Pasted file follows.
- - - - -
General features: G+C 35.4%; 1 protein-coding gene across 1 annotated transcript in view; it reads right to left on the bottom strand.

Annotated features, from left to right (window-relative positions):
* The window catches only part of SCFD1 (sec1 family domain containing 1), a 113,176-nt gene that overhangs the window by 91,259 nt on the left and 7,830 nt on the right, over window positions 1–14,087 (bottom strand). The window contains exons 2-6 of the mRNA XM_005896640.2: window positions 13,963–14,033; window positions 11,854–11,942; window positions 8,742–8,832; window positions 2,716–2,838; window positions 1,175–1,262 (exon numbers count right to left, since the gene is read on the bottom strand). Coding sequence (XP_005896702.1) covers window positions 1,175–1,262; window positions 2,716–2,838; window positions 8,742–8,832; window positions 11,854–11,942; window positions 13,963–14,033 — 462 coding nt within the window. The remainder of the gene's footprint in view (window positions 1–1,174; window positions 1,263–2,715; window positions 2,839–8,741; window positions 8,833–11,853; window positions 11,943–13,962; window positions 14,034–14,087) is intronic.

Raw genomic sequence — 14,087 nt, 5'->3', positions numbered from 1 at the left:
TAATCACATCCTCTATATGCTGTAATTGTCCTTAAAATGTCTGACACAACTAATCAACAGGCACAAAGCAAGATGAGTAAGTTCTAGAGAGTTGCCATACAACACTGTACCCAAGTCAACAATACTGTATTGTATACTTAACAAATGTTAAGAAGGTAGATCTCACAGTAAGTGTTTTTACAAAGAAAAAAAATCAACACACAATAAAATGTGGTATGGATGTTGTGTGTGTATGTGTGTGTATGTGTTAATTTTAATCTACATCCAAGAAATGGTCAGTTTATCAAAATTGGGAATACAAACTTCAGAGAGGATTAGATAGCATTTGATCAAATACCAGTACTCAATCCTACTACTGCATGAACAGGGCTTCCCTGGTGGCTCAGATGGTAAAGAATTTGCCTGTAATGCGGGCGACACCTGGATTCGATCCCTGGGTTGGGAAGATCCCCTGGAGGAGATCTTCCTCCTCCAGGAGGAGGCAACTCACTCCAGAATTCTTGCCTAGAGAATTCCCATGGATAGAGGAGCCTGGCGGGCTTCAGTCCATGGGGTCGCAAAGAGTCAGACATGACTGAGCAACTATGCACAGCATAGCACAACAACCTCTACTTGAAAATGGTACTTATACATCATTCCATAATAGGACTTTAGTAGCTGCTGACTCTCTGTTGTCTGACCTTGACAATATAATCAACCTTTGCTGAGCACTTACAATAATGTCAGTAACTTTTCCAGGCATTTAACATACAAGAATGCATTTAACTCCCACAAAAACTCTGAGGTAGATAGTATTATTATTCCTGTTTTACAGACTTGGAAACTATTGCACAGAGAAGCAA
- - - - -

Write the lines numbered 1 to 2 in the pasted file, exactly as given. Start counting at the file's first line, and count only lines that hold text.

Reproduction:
General features: G+C 35.4%; 1 protein-coding gene across 1 annotated transcript in view; it reads right to left on the bottom strand.

Annotated features, from left to right (window-relative positions):